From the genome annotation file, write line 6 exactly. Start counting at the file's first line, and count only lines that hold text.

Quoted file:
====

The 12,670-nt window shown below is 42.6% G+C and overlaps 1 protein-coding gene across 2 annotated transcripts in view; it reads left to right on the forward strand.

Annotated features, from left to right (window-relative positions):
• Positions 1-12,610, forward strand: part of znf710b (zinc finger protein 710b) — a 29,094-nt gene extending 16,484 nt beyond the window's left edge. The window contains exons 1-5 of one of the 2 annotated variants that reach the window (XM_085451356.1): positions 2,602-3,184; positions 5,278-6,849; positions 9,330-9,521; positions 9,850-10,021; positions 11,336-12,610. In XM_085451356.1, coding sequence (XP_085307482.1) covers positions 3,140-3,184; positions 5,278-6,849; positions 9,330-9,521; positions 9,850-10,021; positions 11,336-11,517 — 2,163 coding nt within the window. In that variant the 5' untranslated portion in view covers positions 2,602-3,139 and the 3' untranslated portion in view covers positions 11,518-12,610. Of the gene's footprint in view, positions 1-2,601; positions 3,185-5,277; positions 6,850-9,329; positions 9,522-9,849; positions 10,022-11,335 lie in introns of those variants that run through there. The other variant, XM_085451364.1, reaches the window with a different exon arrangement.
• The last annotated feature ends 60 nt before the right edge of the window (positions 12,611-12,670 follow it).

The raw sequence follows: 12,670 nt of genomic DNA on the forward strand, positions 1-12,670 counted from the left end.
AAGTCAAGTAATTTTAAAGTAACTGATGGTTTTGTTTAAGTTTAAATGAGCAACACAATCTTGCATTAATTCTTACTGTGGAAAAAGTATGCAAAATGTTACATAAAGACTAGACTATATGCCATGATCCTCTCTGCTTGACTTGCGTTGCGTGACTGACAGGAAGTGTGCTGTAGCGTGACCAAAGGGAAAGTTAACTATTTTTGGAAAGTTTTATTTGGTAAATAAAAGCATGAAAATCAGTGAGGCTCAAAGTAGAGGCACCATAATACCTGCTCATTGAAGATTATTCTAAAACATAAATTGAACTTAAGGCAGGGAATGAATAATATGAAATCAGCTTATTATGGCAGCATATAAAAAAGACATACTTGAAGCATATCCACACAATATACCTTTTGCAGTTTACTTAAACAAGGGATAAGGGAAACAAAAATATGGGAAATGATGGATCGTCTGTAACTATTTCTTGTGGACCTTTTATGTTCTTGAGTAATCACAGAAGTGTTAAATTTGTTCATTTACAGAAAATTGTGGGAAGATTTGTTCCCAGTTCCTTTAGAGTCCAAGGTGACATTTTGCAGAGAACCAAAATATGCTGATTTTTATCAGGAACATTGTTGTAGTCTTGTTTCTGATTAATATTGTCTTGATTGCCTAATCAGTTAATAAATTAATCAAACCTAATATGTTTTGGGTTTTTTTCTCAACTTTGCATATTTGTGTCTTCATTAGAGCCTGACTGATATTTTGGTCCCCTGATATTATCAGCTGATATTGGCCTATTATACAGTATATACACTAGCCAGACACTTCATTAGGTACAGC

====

AAGTCAAGTAATTTTAAAGTAACTGATGGTTTTGTTTAAGTTTAAATGAGCAACACAATCTTGCATTAATTCTTACTGTGGAAAAAGTATGCAAAATGTTACATAAAGACTAGACTATATGCCATGATCCTCTCTGCTTGACTTGCGTTGCGTGACTGACAGGAAGTGTGCTGTAGCGTGACCAAAGGGAAAGTTAACTATTTTTGGAAAGTTTTATTTGGTAAATAAAAGCATGAAAATCAGTGAGGCTCAAAGTAGAGGCACCATAATACCTGCTCATTGAAGATTATTCTAAAACATAAATTGAACTTAAGGCAGGGAATGAATAATATGAAATCAGCTTATTATGGCAGCATATAAAAAAGACATACTTGAAGCATATCCACACAATATACCTTTTGCAGTTTACTTAAACAAGGGATAAGGGAAACAAAAATATGGGAAATGATGGATCGTCTGTAACTATTTCTTGTGGACCTTTTATGTTCTTGAGTAATCACAGAAGTGTTAAATTTGTTCATTTACAGAAAATTGTGGGAAGATTTGTTCCCAGTTCCTTTAGAGTCCAAGGTGACATTTTGCAGAGAACCAAAATATGCTGATTTTTATCAGGAACATTGTTGTAGTCTTGTTTCTGATTAATATTGTCTTGATTGCCTAATCAGTTAATAAATTAATCAAACCTAATATGTTTTGGGTTTTTTTCTCAACTTTGCATATTTGTGTCTTCATTAGAGCCTGACTGATATTTTGGTCCCCTGATATTATCAGCTGATATTGGCCTATTATACAGTATATACACTAGCCAGACACTTCATTAGGTACAGC